Wednesday, January 7, 2015

The Blizzard of '75

Headlines from 40 years ago from the Omaha World Herald

Forty years ago this Saturday, Omaha experienced what is considered its worst blizzard on record. A foot of snow and winds of 60 mph stranded about 10,000 cars on metro area roadways and hundreds of people at their jobs.

Boy, do I remember this blizzard. In 1975 the forecasters didn’t have the tools to predict like today. Woke up that morning to snow and blowing snow and yet school started as usual. Parents were upset but sent their kids. By 9.00 o’clock the conditions had gotten so bad that school was called. Students had only been there a half hour. A lot of students had made to the school and had to turn back. At that time we owned the local bar. Travelers had to exit 1-80 because the highway was blocked by very high drifts. Our small town only has one motel and it filled up fast, as did the three churches and the community hall and school gym. Calls were made to residents that had extra bedrooms. One restaurant and our bar was the only place that served food.  This civic engineer, just back from years in South American, stopped at our place for a bite to eat. He had nowhere to go and hubby was closing up so as to get home before it got worse.  So he brought the fellow with him. That stay lasted 3 days. He was very entertaining with all of his travel stories. We had ping pong set up on the extra kitchen table in the playroom and he was willing to play ping pong with the girls by the hour. His family was in Lincoln Ne. and he worried about them and getting out in the snow and getting lost, not having seen snow before and not knowing its dangers. He was a super house guest. He tried to pay us for his stay and food but we wouldn’t take anything. He traveled 1-80 again around St. Valentine’s and stopped with cute white stuffed dogs with red bows around their necks for each girl. Had those dogs till I sold all my daycare stuff.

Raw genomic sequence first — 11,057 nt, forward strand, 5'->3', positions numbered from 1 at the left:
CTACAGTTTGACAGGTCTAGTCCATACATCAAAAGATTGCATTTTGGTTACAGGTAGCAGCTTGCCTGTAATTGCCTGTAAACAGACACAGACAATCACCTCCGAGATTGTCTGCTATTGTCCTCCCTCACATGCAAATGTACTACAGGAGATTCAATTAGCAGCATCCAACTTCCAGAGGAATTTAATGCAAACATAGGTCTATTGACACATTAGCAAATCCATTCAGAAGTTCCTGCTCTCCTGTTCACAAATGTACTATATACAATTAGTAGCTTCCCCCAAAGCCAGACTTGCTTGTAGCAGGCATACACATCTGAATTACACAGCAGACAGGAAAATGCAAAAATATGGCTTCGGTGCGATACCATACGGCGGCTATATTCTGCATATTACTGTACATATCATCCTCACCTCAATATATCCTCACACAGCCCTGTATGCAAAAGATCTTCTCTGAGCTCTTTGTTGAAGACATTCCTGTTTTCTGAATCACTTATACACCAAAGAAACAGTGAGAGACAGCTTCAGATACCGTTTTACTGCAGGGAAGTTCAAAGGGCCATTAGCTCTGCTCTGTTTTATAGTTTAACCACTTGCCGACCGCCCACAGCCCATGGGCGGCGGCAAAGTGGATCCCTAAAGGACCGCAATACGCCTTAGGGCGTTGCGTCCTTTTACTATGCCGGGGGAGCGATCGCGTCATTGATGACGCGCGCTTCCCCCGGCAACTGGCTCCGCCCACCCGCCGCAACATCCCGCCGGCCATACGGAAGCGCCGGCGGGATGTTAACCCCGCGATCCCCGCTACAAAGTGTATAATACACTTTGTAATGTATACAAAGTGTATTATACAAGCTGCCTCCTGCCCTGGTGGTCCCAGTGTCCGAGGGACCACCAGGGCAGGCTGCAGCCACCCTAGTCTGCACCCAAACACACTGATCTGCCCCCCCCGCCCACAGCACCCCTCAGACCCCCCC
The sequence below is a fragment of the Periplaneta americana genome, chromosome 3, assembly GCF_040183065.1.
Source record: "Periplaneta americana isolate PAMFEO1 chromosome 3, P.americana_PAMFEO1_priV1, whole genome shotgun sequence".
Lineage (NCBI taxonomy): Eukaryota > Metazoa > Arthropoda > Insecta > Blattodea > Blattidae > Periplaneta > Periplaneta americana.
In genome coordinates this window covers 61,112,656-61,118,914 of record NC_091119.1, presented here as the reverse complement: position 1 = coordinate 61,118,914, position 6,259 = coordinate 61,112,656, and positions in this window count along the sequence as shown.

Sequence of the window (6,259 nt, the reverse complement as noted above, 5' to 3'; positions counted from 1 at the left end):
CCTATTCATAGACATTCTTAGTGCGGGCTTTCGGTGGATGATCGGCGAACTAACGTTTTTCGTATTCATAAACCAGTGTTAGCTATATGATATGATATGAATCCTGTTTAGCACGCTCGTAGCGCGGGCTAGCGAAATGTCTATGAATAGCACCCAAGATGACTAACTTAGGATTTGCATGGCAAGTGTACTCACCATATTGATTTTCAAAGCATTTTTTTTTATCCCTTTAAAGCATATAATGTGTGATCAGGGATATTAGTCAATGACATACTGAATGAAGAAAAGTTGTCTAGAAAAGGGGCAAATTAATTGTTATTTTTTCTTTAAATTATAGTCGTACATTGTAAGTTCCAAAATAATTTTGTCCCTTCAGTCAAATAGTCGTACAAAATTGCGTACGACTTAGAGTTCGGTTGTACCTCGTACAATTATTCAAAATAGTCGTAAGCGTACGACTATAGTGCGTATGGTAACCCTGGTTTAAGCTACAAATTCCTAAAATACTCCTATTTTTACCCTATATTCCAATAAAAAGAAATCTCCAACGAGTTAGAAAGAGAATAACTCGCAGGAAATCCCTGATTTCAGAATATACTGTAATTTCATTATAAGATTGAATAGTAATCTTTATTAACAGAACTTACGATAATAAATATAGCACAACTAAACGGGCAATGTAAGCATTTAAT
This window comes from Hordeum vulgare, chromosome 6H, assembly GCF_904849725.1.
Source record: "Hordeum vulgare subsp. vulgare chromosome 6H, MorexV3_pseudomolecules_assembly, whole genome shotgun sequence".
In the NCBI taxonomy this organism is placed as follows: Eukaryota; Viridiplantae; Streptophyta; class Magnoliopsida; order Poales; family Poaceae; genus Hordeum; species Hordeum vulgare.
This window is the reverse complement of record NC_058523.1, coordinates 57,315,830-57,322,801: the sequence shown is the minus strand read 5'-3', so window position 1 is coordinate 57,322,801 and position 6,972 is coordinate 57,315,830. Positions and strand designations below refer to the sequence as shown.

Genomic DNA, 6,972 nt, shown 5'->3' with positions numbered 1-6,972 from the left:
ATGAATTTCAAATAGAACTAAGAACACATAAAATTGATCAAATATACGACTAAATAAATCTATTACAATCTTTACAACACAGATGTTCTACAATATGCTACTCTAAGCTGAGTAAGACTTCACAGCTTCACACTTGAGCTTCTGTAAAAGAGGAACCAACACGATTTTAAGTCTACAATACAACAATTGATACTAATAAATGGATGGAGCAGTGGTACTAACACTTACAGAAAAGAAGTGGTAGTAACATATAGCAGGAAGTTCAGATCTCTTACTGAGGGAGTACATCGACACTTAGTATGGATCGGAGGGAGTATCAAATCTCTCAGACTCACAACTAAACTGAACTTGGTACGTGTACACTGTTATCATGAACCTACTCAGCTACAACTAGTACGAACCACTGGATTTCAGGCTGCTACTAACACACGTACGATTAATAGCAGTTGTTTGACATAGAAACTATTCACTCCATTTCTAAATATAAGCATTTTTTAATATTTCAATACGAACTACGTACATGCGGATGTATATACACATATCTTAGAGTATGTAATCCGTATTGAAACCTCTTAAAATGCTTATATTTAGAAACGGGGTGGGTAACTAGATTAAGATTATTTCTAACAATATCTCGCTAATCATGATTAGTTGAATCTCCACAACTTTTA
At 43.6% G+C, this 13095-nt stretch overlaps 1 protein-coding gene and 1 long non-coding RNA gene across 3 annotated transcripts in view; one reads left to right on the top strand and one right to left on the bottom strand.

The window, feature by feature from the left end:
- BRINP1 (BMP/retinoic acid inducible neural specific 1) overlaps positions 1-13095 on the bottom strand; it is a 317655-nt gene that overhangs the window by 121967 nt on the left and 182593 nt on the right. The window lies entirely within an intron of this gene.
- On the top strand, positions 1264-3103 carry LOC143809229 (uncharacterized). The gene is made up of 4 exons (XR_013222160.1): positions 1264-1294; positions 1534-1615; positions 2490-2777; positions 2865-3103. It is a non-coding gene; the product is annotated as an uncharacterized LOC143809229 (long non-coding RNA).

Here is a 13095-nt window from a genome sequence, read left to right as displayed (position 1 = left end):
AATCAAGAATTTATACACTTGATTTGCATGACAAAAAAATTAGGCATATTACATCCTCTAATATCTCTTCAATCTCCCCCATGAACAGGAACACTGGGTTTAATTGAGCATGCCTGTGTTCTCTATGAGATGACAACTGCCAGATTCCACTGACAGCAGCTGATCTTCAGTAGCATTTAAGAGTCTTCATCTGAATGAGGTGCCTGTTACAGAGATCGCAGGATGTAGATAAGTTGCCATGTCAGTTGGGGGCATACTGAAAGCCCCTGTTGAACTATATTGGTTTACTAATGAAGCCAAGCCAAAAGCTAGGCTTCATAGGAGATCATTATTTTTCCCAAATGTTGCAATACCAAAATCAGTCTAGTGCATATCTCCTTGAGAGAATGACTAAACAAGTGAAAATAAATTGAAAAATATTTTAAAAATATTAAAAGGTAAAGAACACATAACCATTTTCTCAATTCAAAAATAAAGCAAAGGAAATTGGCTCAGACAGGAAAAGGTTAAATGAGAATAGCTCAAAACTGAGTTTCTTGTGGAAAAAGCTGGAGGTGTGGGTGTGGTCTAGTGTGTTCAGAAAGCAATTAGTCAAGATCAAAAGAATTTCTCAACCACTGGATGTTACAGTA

It definitely was the snow of the century. School was closed for a week and then opened for students who could make it. A lot of country roads were still impassable. We live on the edge of town with no protection from north winds in the winter. So when school started, the drifts were so high out front, that when school buses went by all we could see was the top of their roofs. Very eerie feeling. A couple of days after the blizzard stopped the town called to see if hubby would open up so that travelers stranded in town would have a place to buy food. Hubby said “Sure, if you come up and dig us out”. We couldn’t get out a door and we had four entrances to this old house at the time (it once was a duplex). So two guys with a tractor came up and dug us out. Boy was I glad. I was full of “What ifs”. No exit made me nervous.

Definitely a blizzard that a lot of us will never forget. Today, forty years later, we have very little snow but the schools in the whole state are closed due to very dangerous wind chills. Right now out my window it is minus 4 with wind chills at minus 35. The high forecast for today is minus 5. Forty years later and another good day to stay in, if you can.

Stay warm.


1 comment:

  1. Holy man what a storm! But I enjoyed reading your warm memories of it.